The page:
Of course, with Norman Osborn apparently waking up for his coma in Amazing Spider-Man #697 and escaping out the window, it seems likely that he's involved in whatever happens next.



So, Amazing Spider-Man #698 established that Doctor Octopus, in Spidey's body, has all of Peter Parker's memories, as well as his own. Meaning that he's the only person in the Marvel Universe that has memories of romantic liaisons with both Mary Jane and Aunt May.

We think.

(And yes, Doc Ock only attempted to marry Aunt May as part of a villainous scheme, but he did clearly have warm feelings towards her, as hinted at in issue #698.)



As pointed out earlier on this site, with two more issues of Amazing Spider-Man — including the much-hyped #700 — left before Superior Spider-Man #1, it's all but guaranteed that there are many twists left to go in this story, and that Doc Ock-as-Spidey (let's go with "Doc Spidey") is assuredly not the status quo for too much longer.

But — what if it is? The hook of Spider-Man's greatest villain attempting to best him as a superhero is a strong one, and could lead to all sorts of intriguing directions. Like the one right below this sentence.



And if we do get to see Doctor Octopus run around in Spider-Man's body for an extended period of time, what does that mean for the villains of the Marvel Universe? Doc Ock has worked with a ton of them over the years, specifically in the various incarnations of the Sinister Six.

Given the unique knowledge he must have about many of Spidey's usual bad guys, his long history of ruthlessness and his genius-level intellect, if Doc Ock put his mind to it, he might actually be better — superior, if you will — than Peter Parker at defeating villains.



It's been said that the upcoming Alpha miniseries, debuting in February, ties in to the ongoing Spider-Man developments in as-yet unrevealed ways. The original USA Today article announcing the series clearly stated, "Alpha's relationship to Spider-Man will also change as of Amazing issue 700," and "much of the teen's miniseries directly spins out of some of these big events."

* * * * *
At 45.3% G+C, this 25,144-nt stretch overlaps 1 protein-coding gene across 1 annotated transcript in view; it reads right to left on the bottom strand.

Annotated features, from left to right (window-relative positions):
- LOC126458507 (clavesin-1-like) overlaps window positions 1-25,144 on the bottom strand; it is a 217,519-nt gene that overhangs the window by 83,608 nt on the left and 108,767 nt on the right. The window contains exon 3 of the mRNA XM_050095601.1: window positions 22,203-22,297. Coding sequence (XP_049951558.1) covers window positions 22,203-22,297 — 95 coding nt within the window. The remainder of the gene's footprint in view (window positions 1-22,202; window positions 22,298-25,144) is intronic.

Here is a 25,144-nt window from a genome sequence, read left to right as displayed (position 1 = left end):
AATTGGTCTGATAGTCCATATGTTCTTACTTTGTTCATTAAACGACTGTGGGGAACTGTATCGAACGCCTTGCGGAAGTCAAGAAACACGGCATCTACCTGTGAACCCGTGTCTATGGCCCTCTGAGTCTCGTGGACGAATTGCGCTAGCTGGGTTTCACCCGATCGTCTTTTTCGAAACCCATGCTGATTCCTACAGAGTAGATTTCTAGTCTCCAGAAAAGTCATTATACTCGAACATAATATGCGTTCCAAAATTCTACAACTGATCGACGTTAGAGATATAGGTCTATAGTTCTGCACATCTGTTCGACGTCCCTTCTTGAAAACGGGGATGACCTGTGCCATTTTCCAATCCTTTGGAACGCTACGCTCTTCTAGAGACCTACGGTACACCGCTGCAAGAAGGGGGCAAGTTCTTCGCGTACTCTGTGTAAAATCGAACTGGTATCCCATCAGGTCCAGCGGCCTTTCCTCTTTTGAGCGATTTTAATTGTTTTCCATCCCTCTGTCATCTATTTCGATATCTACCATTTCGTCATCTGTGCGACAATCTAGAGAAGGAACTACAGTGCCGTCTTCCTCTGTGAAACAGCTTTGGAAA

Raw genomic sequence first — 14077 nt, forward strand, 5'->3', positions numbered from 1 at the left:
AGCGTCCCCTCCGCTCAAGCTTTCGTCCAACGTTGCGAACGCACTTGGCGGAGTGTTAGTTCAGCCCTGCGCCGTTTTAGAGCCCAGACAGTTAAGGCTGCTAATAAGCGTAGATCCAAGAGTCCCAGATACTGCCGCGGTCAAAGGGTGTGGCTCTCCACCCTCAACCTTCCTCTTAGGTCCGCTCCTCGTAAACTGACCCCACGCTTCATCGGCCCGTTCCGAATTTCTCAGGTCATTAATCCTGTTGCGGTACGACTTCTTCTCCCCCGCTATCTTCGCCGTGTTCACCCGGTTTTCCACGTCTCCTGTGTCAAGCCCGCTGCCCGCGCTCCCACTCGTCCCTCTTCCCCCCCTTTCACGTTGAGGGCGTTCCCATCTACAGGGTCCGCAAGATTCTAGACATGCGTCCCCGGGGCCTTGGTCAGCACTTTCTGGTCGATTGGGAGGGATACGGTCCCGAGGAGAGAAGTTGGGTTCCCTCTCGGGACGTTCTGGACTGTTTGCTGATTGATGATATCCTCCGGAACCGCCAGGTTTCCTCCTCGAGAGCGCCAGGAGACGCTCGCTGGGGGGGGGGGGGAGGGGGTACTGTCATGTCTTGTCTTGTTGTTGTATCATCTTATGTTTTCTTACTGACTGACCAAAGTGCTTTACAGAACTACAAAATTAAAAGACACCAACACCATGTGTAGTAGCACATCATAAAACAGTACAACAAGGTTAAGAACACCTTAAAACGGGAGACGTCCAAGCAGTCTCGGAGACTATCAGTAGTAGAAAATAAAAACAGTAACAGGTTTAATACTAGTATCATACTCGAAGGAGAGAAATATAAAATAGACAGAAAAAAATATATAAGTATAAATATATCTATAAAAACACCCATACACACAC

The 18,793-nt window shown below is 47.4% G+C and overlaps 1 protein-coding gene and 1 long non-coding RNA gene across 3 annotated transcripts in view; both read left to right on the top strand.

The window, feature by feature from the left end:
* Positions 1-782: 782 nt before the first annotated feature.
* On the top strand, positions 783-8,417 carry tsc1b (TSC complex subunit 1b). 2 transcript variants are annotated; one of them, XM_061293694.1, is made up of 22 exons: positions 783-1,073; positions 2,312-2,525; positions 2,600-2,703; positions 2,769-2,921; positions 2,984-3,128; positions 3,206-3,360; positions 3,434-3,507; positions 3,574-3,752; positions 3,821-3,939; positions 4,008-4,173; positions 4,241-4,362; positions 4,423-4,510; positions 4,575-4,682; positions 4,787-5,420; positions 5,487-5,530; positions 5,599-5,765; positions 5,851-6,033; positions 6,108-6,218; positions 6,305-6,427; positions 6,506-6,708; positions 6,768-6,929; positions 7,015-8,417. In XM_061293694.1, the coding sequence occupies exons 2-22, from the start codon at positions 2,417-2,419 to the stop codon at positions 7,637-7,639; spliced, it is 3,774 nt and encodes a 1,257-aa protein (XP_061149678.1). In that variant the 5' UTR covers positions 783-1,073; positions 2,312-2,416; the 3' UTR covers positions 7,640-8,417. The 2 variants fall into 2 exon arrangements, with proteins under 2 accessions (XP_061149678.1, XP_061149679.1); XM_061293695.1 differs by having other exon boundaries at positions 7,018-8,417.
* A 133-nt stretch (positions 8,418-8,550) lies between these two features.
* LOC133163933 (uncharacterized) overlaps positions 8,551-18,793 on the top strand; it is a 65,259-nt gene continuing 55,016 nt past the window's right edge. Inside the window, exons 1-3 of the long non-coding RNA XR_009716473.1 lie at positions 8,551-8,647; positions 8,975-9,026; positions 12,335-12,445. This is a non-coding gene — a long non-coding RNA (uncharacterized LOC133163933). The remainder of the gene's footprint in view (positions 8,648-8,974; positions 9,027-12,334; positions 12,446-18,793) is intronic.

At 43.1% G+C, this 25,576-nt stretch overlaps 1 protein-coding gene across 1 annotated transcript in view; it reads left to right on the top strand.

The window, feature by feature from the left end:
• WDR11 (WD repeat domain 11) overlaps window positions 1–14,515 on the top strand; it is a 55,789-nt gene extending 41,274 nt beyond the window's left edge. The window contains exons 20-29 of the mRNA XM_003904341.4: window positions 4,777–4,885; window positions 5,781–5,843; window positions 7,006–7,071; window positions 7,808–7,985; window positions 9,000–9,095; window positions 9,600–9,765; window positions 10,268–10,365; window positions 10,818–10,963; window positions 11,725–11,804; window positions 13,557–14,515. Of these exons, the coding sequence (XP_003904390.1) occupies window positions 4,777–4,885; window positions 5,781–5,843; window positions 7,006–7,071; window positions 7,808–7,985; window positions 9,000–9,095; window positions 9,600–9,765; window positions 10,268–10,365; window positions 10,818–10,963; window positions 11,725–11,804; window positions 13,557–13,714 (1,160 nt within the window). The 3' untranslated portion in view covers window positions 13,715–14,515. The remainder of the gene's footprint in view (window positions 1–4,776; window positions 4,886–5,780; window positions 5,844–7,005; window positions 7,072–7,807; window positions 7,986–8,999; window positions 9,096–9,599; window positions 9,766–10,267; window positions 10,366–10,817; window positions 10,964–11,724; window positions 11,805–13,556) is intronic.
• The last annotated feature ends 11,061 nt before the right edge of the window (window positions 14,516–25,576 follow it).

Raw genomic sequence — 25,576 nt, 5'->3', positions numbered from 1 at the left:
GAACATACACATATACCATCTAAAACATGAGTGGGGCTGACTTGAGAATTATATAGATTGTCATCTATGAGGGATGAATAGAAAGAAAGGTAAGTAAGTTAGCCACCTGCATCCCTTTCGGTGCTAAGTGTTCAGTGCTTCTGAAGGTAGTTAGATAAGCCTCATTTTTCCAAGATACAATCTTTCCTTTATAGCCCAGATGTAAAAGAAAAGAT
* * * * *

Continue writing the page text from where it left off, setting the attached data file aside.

That comic is written by Joshua Hale Fialkov, but Slott — the character's creator — might not be quite done with him, especially given the conspicuous way the character was introduced, and then quickly left the book. It's at least possible that the superpowerful "Parker Particles" that gave Alpha his abilities might play a role in the story, if not Andy Maguire himself.

It's also worth noting that the USA Today piece said that Magurie "has to fly back to New York every couple of weeks on a Horizon private jet and check in with Peter on how he's doing," thus implying that Peter Parker is still alive (and working at his dream job) after #700, though it's not clear yet where everything fits, timeline-wise.



Amazing Spider-Man #700 preview: Peter Parker in Heaven. Or, perhaps more likely, a dream sequence that looks like Heaven. But still.

"One More Day": Peter Parker and Mary Jane's marriage is written out of history due to a deal with the devil, Mephisto.

Now that he's gone from one extreme to the other, does that mean that the shocking change in #700 could be the undoing of one of the most controversial developments in superhero comic book history?

Well, probably not. After all, Slott has said that Spider-Man and MJ are going to get back together in Superior, but Spider-Man won't be Peter Parker. But it's something to think about over the long weekend.